I never thought about it much but looking back my brothers alway’s called me a witch:) So I thought I was ugly. But as time went by…many years…I realized that I was beautiful and that has it’s own curse as I’ve seen with many beautiful women. I would like to tell you a great story. Are you still looking for a modern witch? I have much to tell….and that is the truth.

    I would like to know you as I see that you see:) I hope you will respond.
    Mary Nell

    My Etsy site is my vintage clothing.


    1. Hi Mary,

      No, I’m not looking to meet a modern witch, I’m not sure how you got that impression. As a practicing witch myself, I have a pretty good feel for the reality versus the fictionalized versions of the Craft. Which tradition do you follow?


      1. Well, actually I don’t know and would like to know more. I like to think of myself as a modern witch. I don’t dress witchy or look witchy I just know strange things happen around me…it’s a lot to get in to so I won’t bore you with details. I am now trying to learn to use that power in the best way. Maybe you could clue me in…and no, I’m not a nut case:). I just realized it one day. I would love to know what you thought of “The Witch of Prague”. Is it a good read.

        I would love your input. What do you practice? I would love to know if you have the time to write.

        “The Ghost of Opalina” was written and illustrated by Peggy Bacon. I read it first when I was probably twelve. I loved it and never forgot it. There was only one printing and since then the book has become very valuable. About the cheapest you can find a copy is $300.00.

        Opalina is a ghost cat who inhabits an old home and only the children can see her and it takes her through several generations. It’s a wonderful read and a great concept for a story. I suspect you might enjoy reading it if you could procure a copy.

        And thank you for responding:)


      2. Ok, well, first off, being a witch is a conscious choice, it’s not something you are born. What I suspect you mean is you have some kind of psychic abilities. I’ve been through this with a lot of people over the years, and being a witch is something you have to choose to be, it’s a whole lot more than casting spells. It’s a religion, a practice, a Craft, a way of life. I would encourage you to pick up a small book called “The Truth About Witchcraft Today” by Scott Cunningham. It explains things pretty clearly and succinctly. There’s also a lot of information at a Web site called The Witches Voice. A word of caution though when reading anything: there are as many ways of doing things as there are witches. There are probably hundreds of different traditions (like sects are to Christianity) and they each have their own specific ways of doing certain things. There is no “One True Way” in the Craft. At the bottom of their homepage is a section called News and Information/Chapters. You might start out reading the “Pagan/Heathen Basics” section, lots of info there.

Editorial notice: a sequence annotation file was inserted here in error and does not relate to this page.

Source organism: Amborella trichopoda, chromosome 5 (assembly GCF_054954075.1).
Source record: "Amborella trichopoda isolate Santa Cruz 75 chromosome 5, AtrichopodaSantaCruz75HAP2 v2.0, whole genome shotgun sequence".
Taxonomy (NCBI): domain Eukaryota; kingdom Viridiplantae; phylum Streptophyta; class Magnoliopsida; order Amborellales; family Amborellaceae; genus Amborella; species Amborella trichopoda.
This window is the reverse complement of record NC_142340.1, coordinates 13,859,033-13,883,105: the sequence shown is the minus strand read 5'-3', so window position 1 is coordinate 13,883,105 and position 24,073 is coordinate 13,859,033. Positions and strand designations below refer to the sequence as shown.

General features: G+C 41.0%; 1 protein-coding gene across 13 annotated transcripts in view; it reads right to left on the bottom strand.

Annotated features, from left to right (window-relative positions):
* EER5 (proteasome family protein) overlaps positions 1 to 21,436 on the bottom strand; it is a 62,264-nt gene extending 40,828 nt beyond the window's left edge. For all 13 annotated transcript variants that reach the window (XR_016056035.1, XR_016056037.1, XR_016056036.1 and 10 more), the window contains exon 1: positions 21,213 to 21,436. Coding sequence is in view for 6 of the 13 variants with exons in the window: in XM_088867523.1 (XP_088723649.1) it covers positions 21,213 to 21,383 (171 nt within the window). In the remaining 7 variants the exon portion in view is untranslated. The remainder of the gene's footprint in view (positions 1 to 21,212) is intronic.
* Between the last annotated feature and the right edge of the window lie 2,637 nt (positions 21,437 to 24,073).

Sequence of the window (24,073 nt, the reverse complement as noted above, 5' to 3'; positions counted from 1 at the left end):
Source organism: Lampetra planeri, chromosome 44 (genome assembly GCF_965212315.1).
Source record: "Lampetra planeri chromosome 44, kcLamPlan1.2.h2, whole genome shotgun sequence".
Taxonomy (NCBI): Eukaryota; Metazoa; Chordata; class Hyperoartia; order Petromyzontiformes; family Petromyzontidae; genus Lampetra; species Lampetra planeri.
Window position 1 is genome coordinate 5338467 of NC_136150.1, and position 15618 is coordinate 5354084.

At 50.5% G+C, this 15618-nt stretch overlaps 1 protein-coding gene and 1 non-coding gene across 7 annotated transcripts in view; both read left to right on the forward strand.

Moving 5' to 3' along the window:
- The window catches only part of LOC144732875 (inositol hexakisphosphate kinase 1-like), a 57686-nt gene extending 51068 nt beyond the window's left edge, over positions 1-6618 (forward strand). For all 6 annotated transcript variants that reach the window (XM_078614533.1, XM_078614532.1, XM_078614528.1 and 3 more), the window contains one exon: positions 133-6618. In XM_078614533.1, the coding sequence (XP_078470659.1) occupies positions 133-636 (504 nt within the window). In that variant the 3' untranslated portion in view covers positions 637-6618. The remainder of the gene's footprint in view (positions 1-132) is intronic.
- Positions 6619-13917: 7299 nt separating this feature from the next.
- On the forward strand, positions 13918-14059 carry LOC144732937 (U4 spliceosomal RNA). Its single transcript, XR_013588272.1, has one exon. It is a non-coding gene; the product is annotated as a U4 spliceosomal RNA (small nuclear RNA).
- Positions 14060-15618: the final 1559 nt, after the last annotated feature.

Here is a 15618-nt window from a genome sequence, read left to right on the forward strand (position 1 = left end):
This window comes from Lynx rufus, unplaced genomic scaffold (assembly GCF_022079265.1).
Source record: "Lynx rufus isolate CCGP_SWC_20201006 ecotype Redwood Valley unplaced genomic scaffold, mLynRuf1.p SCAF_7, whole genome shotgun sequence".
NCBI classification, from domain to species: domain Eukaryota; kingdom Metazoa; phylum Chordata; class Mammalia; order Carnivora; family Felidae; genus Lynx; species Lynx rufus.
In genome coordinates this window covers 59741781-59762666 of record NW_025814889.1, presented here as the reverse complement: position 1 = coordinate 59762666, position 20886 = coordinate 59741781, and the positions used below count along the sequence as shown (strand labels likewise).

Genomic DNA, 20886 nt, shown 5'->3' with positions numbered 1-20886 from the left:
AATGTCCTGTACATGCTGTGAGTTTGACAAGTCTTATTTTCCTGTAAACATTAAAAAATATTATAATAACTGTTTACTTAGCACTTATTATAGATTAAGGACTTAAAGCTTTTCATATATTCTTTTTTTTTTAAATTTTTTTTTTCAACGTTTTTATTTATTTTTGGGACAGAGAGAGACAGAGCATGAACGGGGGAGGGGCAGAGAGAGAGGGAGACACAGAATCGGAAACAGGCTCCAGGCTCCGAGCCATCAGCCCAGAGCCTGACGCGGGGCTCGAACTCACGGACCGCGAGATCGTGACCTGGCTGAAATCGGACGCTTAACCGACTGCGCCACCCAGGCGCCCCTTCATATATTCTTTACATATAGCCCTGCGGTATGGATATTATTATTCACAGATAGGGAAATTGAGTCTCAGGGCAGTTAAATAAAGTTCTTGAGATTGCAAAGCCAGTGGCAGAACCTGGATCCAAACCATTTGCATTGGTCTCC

My practice is rooted in pre-Wiccan beliefs, the old pagan ways of my ancestors. I am a solitary practitioner at the moment, but have worked with a group in the past.


      3. Thank you for the information and I ordered the book by Cunningham and am looking forward to reading it. As for phychic abilities I think it is more like being attuned and observent. I looked at The Witches Voice and one woman likened it to being confident, compassionate and loving. And she mentioned being in tune with the animals…who I learn much from. I have also ordered “The Witch of Prague” and am looking forward to reading it also. Especially since I used to be married to someone from Prague:). I think I have much to learn about witches.


      4. Glad to be of help. There are so many aspects of the practice, there’s no way to sum it up in ten words or less. One thing I’ve had to point out repeatedly over the years is that it’s not about “power” in the sense of power over others, it’s about power over yourself. My general thumbnail description I used to give to people is the Craft is a pre-Christian, pagan religion, honoring the Goddess and her consort, the Horned God, following the cycles of nature, with many similarities to Native American beliefs.

        As far as “The Witch of Prague,” bear in mind it’s fiction, written by a non-pagan. I read it because I am interested in depictions of witches in literature, as I am writing a story about witches and like to see what has been done before.

        Good luck with your research.